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How to Create Cultures of the Willing

by Dan Gregory & Kieran Flanagan

Many of our business models and leadership strategies are based on expectations and educations that are no longer relevant. We are currently engaged in a revolution, the equivalent of the industrial revolution that changed the world a century ago, yet many of us are failing to adapt and evolve.

There are many businesses and individuals in the world today who are the new blacksmiths – they just don’t realize it yet.

When we began our business careers some 25 years ago, we were promised the hierarchical model of leadership – us at the top, obedient minions beneath us. But this is not the model of leadership that has shown up.

In fact, as jobs for life become a thing of the past, recruitment and retention become issues more for employers that employees, and new generations have greater choice (which of course leads to greater demands), our model of leadership has fundamentally shifted and not all of us who lead are enjoying it.

We always like to start our work with organizations all around the world with an Impossible Question:

“What if consumers had to pay to engage without marketing? What would that look like?”

“How could we make customers love bad customer service?”

“Who would we have to be as leaders that people donated their time to our cause, or even paid to join up?”

These questions allow us to challenge preconceived prejudices and biases but also allow us to explore what’s possible beyond what we already know.

This last question informs much of what we’re seeing inside large organization in terms of the kind of leaders who thrive and command loyalty and enthusiasm and those who are struggling with a more positional definition of leadership – leadership by “title.”

So, how do we create cultures of the willing?

1. Demonstrate who you help them to be, not just what you want them to do

This can be immensely frustrating for leaders raised in the old school of hierarchy or command and control. It’s immensely tempting to scream, “Just do what you’re told!” as you might do with a toddler. However, this requires a level of vigilance and supervision that makes the toddler analogy even more important.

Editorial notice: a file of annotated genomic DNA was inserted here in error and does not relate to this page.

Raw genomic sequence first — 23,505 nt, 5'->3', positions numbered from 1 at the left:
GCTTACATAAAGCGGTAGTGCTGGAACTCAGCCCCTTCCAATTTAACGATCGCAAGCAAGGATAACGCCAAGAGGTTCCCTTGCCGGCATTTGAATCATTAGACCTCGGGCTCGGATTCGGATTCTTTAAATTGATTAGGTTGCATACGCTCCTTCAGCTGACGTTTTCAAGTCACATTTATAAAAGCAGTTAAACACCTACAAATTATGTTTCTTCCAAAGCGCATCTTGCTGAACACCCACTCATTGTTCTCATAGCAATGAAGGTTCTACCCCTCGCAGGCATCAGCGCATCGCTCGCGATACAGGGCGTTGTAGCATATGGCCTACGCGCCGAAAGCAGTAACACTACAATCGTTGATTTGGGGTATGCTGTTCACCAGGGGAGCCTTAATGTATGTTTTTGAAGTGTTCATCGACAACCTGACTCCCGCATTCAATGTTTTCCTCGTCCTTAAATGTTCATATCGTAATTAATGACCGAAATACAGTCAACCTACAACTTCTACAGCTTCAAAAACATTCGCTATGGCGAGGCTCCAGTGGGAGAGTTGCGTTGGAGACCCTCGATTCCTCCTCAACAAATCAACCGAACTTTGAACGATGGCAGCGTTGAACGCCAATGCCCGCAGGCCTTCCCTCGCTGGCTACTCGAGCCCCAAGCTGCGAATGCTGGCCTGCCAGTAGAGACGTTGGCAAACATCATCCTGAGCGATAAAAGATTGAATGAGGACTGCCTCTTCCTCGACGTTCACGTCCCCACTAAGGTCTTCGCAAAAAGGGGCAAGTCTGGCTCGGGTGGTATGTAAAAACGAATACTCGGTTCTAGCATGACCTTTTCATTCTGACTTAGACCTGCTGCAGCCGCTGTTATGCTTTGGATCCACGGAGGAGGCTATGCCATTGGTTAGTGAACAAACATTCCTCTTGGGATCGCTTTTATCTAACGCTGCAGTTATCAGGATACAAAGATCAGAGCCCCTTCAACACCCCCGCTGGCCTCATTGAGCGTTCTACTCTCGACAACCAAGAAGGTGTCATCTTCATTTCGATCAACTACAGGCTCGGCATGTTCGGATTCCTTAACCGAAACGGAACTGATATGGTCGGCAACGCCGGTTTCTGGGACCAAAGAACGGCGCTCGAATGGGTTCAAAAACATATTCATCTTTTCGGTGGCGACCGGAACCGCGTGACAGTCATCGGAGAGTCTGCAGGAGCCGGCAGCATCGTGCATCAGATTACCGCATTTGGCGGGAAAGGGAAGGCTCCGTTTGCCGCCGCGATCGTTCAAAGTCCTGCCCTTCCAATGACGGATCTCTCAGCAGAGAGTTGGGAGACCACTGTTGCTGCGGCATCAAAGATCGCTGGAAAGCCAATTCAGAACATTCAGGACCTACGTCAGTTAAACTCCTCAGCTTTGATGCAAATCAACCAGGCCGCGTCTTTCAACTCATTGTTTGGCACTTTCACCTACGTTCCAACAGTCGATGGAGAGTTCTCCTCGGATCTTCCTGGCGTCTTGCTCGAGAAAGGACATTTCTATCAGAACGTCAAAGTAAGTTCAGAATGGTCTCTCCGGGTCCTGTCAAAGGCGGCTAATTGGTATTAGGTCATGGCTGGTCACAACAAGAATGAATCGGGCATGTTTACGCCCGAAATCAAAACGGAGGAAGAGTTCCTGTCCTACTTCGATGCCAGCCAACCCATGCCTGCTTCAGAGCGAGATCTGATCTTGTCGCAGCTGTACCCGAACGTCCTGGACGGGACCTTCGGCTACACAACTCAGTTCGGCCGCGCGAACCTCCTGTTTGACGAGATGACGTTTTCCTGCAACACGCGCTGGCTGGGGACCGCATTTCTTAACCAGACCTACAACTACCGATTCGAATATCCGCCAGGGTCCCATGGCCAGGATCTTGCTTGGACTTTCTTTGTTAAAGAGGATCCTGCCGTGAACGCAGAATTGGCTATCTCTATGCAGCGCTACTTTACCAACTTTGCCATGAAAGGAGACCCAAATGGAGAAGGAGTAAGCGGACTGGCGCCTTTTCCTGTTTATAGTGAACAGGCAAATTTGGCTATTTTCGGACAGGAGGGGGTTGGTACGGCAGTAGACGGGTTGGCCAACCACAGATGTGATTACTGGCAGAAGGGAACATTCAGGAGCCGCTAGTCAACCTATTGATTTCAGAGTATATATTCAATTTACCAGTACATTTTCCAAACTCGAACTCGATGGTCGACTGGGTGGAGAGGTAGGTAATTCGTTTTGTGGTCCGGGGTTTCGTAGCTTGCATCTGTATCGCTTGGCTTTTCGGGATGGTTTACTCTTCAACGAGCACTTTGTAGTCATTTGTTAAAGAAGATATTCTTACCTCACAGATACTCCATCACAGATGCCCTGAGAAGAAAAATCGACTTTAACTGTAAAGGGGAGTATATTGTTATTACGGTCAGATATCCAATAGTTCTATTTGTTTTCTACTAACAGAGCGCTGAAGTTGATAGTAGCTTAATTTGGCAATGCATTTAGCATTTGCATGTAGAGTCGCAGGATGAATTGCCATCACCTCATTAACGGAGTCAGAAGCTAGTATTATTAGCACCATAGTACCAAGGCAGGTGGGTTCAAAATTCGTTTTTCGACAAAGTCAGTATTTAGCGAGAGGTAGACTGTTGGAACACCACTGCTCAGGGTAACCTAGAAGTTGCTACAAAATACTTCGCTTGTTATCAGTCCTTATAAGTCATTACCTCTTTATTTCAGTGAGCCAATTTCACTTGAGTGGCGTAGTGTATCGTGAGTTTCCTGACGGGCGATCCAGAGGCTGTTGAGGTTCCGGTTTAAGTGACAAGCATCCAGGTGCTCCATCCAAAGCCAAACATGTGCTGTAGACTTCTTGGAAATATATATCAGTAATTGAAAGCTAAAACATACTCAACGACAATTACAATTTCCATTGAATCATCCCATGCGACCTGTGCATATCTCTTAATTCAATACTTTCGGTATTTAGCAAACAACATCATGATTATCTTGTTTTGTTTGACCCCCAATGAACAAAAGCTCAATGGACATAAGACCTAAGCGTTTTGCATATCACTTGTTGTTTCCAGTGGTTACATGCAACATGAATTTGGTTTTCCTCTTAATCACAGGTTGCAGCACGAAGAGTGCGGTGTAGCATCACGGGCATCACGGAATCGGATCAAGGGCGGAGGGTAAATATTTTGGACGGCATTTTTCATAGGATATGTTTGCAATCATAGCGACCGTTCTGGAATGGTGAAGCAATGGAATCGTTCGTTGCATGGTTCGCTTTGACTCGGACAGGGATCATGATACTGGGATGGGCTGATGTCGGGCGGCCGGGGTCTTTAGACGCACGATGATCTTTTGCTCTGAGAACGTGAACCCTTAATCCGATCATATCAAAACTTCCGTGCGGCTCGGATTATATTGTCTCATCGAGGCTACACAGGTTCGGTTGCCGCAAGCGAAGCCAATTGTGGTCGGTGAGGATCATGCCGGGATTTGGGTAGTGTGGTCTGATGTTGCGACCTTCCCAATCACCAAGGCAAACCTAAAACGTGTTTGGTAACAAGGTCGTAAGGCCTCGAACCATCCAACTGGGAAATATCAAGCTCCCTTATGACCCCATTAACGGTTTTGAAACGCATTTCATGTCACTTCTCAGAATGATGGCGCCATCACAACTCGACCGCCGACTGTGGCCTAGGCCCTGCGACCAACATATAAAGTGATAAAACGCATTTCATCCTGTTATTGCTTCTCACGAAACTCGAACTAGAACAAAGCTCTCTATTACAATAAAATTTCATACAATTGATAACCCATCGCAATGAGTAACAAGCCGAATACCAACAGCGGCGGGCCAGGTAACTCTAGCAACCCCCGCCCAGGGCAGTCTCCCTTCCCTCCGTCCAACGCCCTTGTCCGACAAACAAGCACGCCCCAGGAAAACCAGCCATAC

Contrast that with an explanation of who you help them to be. Firstly, this aligns with how human behavior originates. We don’t act logically or even entirely emotionally, we act in accordance with who we believe ourselves to be and who we want to project to the world that we are. This makes maintaining desired behavior much simpler and in fact has a bias towards success.

But more than that, it also creates a greater sense of buy in. When Steve Jobs suggested that it was far better to be a pirate than to join the navy, he immediately identified the kind of staff who should apply, but also the kind of attitude and behavior that characterized being “a Mac.”

2. Align desired behaviors with their values

What informs our identity is the values we have collected throughout our lives. These are incredibly entrenched and even when they defy logic or even good sense, they can be hard to shift or fight against.

It is far better to design our processes and systems in such a way that they align with staff and customer values. Not only does this increase buy in, it stimulates performance as you’re essentially asking people to act out of selfish intent.

3. Create cultural iconography and ritual that allows your staff and customers to evangelize and manage on your behalf

Human beings are designed to tribe. The less our the corporate experience we offer is generic and cookie cutter and the more we create unique cultural activity, the more likely our people are to believe that they are part of something special.

Culture creation is far from a soft skill, it is something the most effective leaders understand and invest their time in.

In truth, the leadership of an organization can be experienced at every touch point – a culture of the willing, of the voluntary, or the enthusiastic is a direct result of the kind of leader you are.

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